The London Screenwriter's Festival has only just finished. For me, one of the most important times is straight away afterwards. Now. What tips, techniques and lessons have you picked up that you can use immediately?
For me, it was an idea passed on by film historian Paul Cronin from his research into the work of Alexander MacKendrick, including The Ladykillers.
His advice was insanely simple. It was obvious. We all knew it. Yet we all forget it. Cinema is a visual way to tell stories. As such, a non-verbal shot should take precedence over dialogue.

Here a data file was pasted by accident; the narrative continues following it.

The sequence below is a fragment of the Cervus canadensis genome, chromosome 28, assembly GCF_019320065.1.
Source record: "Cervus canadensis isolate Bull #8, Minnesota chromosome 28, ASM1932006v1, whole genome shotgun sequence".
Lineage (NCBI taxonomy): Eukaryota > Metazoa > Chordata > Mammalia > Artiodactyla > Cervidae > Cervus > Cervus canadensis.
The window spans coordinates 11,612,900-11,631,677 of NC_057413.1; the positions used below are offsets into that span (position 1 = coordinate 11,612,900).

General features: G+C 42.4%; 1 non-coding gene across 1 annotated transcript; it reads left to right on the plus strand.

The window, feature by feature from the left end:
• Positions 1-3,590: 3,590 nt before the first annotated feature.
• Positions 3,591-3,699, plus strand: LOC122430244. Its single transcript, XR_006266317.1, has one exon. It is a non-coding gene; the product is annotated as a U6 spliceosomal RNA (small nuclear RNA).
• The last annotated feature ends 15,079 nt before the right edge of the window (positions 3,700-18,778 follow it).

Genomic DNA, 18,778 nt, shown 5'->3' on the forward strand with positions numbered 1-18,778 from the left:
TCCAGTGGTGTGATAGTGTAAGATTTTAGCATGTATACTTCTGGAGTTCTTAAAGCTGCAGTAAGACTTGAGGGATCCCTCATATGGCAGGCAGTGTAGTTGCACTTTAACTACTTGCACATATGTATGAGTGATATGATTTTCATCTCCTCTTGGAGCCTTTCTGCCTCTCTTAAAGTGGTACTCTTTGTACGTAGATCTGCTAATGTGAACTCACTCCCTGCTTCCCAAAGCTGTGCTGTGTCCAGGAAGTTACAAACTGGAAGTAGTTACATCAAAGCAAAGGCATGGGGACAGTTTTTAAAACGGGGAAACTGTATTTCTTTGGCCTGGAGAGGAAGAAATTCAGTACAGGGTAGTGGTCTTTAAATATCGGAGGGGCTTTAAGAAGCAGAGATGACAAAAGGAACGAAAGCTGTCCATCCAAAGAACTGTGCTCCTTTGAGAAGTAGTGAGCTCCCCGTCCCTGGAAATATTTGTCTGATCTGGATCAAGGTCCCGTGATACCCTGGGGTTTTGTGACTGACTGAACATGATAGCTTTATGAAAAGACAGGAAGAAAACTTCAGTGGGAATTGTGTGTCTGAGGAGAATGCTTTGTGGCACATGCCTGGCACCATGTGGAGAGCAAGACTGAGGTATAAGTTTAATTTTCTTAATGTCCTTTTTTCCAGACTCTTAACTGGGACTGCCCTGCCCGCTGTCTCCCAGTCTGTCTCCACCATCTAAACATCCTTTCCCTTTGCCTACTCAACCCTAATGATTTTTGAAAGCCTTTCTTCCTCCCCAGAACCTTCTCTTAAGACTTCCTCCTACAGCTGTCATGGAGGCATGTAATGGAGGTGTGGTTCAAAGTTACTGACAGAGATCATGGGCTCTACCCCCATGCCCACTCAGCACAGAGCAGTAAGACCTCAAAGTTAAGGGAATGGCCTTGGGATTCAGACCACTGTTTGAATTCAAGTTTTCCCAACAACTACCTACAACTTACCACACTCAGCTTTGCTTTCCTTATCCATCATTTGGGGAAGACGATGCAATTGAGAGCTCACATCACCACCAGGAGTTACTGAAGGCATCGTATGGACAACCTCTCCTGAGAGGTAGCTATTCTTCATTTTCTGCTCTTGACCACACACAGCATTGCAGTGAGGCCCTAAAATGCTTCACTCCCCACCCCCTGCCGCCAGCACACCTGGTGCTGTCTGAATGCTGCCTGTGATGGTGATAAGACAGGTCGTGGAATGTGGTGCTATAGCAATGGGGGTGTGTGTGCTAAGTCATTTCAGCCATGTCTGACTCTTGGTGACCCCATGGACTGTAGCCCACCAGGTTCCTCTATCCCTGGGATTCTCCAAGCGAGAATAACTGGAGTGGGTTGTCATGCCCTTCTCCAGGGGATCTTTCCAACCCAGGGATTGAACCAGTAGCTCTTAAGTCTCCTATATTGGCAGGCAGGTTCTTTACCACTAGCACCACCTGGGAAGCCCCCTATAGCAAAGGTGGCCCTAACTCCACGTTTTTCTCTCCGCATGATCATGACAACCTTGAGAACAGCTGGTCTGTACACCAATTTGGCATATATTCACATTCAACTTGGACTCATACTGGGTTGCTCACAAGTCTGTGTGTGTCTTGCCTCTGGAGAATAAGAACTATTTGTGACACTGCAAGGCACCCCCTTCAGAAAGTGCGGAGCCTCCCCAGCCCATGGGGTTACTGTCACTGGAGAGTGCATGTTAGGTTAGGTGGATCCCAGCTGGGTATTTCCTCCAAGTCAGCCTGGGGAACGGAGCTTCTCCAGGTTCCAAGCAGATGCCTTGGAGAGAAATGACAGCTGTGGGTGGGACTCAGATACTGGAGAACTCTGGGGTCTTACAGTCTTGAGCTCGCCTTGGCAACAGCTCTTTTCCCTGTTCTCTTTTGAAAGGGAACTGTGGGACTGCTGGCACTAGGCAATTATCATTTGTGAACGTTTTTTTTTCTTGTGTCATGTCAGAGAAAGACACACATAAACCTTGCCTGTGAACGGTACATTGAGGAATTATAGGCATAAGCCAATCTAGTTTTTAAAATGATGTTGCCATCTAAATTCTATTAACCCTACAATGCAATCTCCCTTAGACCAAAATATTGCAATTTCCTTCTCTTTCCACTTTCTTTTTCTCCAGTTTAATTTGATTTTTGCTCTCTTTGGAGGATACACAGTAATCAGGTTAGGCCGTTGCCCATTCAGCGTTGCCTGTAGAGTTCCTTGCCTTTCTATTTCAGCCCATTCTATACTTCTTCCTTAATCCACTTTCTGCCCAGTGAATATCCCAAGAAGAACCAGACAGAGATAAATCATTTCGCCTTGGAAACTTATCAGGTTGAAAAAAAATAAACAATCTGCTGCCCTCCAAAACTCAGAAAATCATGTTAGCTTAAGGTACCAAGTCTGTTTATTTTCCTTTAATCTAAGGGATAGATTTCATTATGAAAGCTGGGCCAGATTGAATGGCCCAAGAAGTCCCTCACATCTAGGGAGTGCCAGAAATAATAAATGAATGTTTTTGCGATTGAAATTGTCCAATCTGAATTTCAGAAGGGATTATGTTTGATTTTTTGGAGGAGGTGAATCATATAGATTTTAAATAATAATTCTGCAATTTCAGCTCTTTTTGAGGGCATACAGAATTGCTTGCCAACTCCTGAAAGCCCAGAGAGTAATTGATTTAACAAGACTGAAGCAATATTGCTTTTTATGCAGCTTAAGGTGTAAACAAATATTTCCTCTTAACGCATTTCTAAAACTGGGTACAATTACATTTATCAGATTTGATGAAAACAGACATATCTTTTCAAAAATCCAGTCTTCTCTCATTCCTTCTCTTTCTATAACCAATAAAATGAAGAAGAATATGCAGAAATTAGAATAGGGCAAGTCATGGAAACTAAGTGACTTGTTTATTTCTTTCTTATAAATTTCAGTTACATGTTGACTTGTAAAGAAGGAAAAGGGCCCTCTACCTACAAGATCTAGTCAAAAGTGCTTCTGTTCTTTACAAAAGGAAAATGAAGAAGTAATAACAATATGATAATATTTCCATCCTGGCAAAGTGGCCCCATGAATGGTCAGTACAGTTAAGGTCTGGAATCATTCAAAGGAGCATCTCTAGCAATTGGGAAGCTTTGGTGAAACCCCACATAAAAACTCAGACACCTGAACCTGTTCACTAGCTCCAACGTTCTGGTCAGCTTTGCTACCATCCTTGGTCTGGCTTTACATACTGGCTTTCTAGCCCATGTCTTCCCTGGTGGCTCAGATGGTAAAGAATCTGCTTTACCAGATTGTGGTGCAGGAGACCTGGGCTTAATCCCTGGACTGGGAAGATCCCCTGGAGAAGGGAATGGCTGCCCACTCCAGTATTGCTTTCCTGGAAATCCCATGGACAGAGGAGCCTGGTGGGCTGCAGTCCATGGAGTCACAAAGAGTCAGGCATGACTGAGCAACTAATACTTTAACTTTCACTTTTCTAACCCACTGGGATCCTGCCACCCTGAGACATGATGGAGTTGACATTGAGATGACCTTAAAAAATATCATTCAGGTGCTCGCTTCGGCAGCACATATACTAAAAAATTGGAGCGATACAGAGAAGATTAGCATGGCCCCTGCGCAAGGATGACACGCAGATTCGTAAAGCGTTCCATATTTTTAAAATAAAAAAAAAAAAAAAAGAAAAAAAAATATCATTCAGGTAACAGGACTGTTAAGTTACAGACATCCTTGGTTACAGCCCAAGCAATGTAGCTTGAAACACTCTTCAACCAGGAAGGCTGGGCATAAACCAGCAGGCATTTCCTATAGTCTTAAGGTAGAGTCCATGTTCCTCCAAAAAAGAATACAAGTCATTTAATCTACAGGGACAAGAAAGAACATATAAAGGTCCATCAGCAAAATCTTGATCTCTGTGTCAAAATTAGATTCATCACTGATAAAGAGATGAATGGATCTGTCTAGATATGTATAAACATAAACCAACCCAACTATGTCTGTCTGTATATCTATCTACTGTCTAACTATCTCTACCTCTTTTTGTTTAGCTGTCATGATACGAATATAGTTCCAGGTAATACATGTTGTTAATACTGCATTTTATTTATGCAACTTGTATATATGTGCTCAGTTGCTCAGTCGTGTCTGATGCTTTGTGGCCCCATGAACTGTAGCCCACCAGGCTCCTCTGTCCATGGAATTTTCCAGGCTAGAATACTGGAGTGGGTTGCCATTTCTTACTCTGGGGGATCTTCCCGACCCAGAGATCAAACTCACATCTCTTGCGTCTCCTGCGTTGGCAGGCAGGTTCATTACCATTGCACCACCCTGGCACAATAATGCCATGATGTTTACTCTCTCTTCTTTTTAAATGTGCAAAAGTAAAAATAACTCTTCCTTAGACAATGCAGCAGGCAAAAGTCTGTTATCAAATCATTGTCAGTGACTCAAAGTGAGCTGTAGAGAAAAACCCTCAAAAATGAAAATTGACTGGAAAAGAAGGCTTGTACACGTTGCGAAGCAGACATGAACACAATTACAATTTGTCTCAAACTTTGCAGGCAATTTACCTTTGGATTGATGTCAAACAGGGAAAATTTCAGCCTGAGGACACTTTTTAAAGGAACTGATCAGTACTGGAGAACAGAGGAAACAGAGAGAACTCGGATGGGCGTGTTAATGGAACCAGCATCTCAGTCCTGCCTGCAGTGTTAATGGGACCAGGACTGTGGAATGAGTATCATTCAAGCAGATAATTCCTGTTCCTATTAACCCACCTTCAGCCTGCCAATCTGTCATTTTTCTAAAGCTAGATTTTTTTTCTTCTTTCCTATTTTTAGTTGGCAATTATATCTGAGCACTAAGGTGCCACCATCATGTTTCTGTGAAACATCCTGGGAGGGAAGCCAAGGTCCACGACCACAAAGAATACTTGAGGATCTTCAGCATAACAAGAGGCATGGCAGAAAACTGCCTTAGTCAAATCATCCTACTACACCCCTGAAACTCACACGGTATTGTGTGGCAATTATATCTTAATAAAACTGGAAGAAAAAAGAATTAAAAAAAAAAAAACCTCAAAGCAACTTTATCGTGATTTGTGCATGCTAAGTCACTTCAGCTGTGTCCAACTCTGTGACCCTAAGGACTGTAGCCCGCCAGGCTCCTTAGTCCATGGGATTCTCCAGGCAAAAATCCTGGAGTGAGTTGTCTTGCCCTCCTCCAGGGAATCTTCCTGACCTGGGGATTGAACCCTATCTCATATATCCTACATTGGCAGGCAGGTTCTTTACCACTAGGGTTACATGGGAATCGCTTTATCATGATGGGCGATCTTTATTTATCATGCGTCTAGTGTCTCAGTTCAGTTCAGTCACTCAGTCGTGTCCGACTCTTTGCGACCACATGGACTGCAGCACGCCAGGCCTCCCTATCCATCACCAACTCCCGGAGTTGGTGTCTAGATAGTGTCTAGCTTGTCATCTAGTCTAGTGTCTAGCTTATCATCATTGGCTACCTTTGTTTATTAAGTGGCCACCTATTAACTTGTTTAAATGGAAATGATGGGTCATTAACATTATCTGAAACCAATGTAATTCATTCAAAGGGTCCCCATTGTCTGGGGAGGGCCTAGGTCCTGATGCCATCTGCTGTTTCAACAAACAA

In fact, he showed 3 minutes of the LadyKillers with the sound faded down to demonstrate that the dialogue isn't really needed in order to understand 80-90% of the story and characters. Now that is a great way to measure your script as you do a redraft.
With my own script (Friend Request) that I am currently redrafting I need to get the page count down from about 107 to more like 95. I'm partially funding this script myself so this isn't an empty exercise, cutting this time down will save money.
Already I have found places where whole portions of dialogue can be replaced by looks, by action and by the use of symbolic props. Fantastic. It's shorter and it's more cinematic.